“COVID-19 has surprised us all with the level of impact it has had on our lives. We have taken some important steps to fight COVID-19 and we applaud all of the efforts our counties and tribes have taken to respond to this pandemic. Now is the time for us to collectively do all we can to protect the health and safety of our community,” the release states.

UPDATE March 24 11 a.m.

Evers gives specifics on Safer at Home order

Gov. Tony Evers directed Department of Health Services (DHS) Secretary-designee Andrea Palm on Tuesday to issue a Safer at Home order that prohibits all nonessential travel, with some exceptions as clarified and defined in the order. The order is available here.

The order is effective at 8 a.m. on Wednesday and will remain in effect until 8 a.m. April 24 or until a superseding order is issued.

“I know the COVID-19 outbreak has been difficult and has disrupted the lives of people across our state. Issuing a Safer at Home order isn’t something I thought we’d have to do and it’s not something I take lightly, but here’s the bottom line, folks need to start taking this seriously,” Evers said in a press release. “Each and every one of us has to do our part to help slow the spread of COVID-19 so we can flatten the curve to ensure our doctors, nurses and healthcare workers have the opportunity to do their important work. Let’s all do our part and work together.”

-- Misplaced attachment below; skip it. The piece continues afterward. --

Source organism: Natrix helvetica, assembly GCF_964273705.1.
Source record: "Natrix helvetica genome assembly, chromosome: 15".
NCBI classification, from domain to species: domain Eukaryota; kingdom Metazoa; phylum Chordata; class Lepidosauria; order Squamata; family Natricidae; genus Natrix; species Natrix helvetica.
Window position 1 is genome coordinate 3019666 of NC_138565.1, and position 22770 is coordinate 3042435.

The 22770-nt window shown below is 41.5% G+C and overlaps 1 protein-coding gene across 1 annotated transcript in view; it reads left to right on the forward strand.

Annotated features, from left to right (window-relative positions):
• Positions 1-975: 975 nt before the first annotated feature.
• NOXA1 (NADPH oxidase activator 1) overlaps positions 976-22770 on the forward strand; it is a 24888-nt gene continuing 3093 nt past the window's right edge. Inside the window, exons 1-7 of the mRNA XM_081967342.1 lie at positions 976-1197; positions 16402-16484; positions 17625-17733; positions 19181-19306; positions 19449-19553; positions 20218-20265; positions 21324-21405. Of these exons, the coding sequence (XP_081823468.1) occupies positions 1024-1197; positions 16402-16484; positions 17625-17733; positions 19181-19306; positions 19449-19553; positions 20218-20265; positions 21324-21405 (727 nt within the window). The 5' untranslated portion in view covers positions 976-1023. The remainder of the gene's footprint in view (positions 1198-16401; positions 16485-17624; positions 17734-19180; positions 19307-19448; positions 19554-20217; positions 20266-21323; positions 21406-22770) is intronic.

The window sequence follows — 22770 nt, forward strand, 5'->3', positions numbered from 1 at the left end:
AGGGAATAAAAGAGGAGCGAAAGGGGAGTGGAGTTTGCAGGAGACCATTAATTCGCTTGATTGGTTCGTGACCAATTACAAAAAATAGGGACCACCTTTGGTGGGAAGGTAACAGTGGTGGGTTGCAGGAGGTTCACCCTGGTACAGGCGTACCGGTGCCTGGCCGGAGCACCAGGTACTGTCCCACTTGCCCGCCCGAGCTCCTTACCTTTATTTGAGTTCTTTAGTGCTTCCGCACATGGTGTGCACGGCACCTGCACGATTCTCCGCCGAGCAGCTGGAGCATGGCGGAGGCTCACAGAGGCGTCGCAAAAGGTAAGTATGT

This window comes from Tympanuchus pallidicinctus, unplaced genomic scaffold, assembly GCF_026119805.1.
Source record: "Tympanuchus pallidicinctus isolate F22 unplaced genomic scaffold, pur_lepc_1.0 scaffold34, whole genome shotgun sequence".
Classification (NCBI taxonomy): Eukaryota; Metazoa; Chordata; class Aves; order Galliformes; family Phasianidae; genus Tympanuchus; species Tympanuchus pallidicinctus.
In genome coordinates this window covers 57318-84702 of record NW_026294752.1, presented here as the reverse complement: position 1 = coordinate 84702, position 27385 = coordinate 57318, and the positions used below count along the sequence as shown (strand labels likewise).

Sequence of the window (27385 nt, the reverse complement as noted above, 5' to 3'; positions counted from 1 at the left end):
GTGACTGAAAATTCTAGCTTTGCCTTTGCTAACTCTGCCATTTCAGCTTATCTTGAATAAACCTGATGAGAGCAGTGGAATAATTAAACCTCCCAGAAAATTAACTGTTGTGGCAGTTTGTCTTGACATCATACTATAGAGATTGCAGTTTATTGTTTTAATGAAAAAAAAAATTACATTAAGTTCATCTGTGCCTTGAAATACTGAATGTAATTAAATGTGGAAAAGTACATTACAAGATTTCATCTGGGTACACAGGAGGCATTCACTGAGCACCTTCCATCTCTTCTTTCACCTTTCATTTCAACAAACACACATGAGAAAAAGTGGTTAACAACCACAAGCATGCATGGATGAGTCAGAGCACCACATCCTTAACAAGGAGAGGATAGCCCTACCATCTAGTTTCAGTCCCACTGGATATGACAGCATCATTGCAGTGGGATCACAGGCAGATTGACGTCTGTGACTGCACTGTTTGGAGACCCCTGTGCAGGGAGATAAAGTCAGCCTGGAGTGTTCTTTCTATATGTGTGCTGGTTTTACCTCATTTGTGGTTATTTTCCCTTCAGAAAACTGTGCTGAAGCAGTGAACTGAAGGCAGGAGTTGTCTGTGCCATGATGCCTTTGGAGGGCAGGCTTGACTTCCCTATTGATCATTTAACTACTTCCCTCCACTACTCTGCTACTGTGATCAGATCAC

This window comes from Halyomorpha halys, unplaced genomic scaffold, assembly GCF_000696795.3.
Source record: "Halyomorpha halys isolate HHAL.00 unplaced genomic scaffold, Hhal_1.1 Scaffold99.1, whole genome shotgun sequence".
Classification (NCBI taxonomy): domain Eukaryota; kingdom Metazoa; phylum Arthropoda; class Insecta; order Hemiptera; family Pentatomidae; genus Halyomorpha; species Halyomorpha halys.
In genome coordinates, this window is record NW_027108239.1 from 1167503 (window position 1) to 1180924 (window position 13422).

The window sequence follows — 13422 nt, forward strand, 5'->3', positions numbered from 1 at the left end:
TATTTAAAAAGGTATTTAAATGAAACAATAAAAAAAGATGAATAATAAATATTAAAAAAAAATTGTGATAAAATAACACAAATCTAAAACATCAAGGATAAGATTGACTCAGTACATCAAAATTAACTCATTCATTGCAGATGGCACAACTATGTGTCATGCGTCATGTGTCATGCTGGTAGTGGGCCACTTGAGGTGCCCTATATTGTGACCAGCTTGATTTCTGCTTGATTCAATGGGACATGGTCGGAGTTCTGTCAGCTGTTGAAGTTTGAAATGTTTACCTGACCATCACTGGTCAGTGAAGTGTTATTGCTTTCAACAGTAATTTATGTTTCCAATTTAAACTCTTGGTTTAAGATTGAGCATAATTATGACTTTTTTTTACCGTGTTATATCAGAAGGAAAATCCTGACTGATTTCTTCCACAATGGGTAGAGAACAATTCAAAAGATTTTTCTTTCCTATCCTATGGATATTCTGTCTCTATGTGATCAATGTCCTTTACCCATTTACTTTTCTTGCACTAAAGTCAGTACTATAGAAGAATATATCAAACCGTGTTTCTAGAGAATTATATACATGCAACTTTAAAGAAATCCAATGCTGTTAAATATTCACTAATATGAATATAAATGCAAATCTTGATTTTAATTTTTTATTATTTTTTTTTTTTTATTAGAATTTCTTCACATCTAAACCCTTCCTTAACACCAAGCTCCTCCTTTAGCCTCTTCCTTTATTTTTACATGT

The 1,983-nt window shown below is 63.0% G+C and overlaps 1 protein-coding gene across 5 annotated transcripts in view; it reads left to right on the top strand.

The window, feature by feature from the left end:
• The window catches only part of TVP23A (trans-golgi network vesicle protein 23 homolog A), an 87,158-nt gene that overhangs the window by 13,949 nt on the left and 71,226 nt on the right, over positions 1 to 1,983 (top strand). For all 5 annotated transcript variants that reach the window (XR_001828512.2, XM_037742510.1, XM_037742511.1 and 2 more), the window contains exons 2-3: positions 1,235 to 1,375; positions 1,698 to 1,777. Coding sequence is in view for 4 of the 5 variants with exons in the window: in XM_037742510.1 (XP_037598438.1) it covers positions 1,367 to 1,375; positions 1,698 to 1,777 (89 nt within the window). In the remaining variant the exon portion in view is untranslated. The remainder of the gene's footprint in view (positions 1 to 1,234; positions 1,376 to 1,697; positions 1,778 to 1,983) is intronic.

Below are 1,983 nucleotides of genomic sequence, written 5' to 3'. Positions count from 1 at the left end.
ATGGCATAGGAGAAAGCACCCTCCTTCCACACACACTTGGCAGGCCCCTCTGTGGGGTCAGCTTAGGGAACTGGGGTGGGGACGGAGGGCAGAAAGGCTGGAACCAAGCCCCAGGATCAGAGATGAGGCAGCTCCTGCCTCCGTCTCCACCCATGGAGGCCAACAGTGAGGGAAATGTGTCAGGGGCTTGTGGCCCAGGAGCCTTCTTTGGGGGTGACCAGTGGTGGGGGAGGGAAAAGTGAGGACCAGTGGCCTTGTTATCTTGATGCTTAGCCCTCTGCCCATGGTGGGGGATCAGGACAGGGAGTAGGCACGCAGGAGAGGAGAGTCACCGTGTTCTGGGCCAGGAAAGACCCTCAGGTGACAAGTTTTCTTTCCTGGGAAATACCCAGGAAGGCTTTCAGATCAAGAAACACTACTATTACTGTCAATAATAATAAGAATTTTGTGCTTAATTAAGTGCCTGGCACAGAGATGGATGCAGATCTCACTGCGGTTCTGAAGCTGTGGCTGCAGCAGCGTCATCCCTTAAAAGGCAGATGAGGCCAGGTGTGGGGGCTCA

Individuals do not need special permission to leave their homes, but they must comply with this order as to when it is permissible to leave home. If a business is an essential business or operation as defined in this order, it does not need documentation or certification to continue its work that is done in compliance with this order.

Under this order, Wisconsin residents are able to perform tasks essential to maintain health and safety, such as obtaining medicine or seeing a doctor; get necessary services or supplies for themselves or their family or household members, such as getting food and supplies, pet food and supplies necessary for staying at home; care for a family member in another household; and care for older adults, minors, dependents, people with disabilities or other vulnerable people.